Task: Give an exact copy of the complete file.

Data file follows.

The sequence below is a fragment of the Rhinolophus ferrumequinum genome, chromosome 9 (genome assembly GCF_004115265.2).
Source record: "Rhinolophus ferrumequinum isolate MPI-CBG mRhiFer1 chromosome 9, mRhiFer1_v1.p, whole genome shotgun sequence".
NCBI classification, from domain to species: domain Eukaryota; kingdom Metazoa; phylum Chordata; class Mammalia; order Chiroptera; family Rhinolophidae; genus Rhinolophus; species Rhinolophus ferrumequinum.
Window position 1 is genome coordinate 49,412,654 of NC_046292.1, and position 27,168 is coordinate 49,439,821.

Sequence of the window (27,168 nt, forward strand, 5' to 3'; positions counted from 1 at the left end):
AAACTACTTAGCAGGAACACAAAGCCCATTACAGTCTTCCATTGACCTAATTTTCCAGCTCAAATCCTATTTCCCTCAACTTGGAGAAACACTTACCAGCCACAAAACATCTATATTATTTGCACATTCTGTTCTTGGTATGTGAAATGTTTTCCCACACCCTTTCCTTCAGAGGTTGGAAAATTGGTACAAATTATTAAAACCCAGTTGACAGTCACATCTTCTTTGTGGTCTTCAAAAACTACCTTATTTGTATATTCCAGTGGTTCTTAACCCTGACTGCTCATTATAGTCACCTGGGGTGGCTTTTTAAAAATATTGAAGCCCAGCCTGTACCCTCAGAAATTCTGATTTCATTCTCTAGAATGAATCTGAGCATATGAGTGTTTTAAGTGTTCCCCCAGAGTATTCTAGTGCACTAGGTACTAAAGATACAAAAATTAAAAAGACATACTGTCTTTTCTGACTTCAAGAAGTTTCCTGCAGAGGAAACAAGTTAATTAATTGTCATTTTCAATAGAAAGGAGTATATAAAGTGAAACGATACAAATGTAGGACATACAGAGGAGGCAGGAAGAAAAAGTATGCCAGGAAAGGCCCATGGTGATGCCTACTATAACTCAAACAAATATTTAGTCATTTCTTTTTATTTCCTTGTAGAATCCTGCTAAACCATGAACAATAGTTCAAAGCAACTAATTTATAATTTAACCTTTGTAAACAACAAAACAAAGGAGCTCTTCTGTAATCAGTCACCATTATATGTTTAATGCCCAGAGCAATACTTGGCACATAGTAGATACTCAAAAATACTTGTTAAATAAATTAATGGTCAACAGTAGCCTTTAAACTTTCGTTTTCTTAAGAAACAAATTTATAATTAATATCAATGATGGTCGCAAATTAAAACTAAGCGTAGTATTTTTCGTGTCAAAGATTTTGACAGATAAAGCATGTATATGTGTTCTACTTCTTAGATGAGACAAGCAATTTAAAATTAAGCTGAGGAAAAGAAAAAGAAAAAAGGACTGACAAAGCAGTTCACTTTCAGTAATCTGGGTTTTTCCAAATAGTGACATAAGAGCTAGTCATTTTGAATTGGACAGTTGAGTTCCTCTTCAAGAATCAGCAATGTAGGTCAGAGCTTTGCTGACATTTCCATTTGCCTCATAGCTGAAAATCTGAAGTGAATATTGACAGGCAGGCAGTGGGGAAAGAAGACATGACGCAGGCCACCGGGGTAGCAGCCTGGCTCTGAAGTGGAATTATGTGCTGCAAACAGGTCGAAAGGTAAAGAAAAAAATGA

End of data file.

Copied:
The sequence below is a fragment of the Rhinolophus ferrumequinum genome, chromosome 9 (genome assembly GCF_004115265.2).
Source record: "Rhinolophus ferrumequinum isolate MPI-CBG mRhiFer1 chromosome 9, mRhiFer1_v1.p, whole genome shotgun sequence".
NCBI classification, from domain to species: domain Eukaryota; kingdom Metazoa; phylum Chordata; class Mammalia; order Chiroptera; family Rhinolophidae; genus Rhinolophus; species Rhinolophus ferrumequinum.
Window position 1 is genome coordinate 49,412,654 of NC_046292.1, and position 27,168 is coordinate 49,439,821.

Sequence of the window (27,168 nt, forward strand, 5' to 3'; positions counted from 1 at the left end):
AAACTACTTAGCAGGAACACAAAGCCCATTACAGTCTTCCATTGACCTAATTTTCCAGCTCAAATCCTATTTCCCTCAACTTGGAGAAACACTTACCAGCCACAAAACATCTATATTATTTGCACATTCTGTTCTTGGTATGTGAAATGTTTTCCCACACCCTTTCCTTCAGAGGTTGGAAAATTGGTACAAATTATTAAAACCCAGTTGACAGTCACATCTTCTTTGTGGTCTTCAAAAACTACCTTATTTGTATATTCCAGTGGTTCTTAACCCTGACTGCTCATTATAGTCACCTGGGGTGGCTTTTTAAAAATATTGAAGCCCAGCCTGTACCCTCAGAAATTCTGATTTCATTCTCTAGAATGAATCTGAGCATATGAGTGTTTTAAGTGTTCCCCCAGAGTATTCTAGTGCACTAGGTACTAAAGATACAAAAATTAAAAAGACATACTGTCTTTTCTGACTTCAAGAAGTTTCCTGCAGAGGAAACAAGTTAATTAATTGTCATTTTCAATAGAAAGGAGTATATAAAGTGAAACGATACAAATGTAGGACATACAGAGGAGGCAGGAAGAAAAAGTATGCCAGGAAAGGCCCATGGTGATGCCTACTATAACTCAAACAAATATTTAGTCATTTCTTTTTATTTCCTTGTAGAATCCTGCTAAACCATGAACAATAGTTCAAAGCAACTAATTTATAATTTAACCTTTGTAAACAACAAAACAAAGGAGCTCTTCTGTAATCAGTCACCATTATATGTTTAATGCCCAGAGCAATACTTGGCACATAGTAGATACTCAAAAATACTTGTTAAATAAATTAATGGTCAACAGTAGCCTTTAAACTTTCGTTTTCTTAAGAAACAAATTTATAATTAATATCAATGATGGTCGCAAATTAAAACTAAGCGTAGTATTTTTCGTGTCAAAGATTTTGACAGATAAAGCATGTATATGTGTTCTACTTCTTAGATGAGACAAGCAATTTAAAATTAAGCTGAGGAAAAGAAAAAGAAAAAAGGACTGACAAAGCAGTTCACTTTCAGTAATCTGGGTTTTTCCAAATAGTGACATAAGAGCTAGTCATTTTGAATTGGACAGTTGAGTTCCTCTTCAAGAATCAGCAATGTAGGTCAGAGCTTTGCTGACATTTCCATTTGCCTCATAGCTGAAAATCTGAAGTGAATATTGACAGGCAGGCAGTGGGGAAAGAAGACATGACGCAGGCCACCGGGGTAGCAGCCTGGCTCTGAAGTGGAATTATGTGCTGCAAACAGGTCGAAAGGTAAAGAAAAAAATGA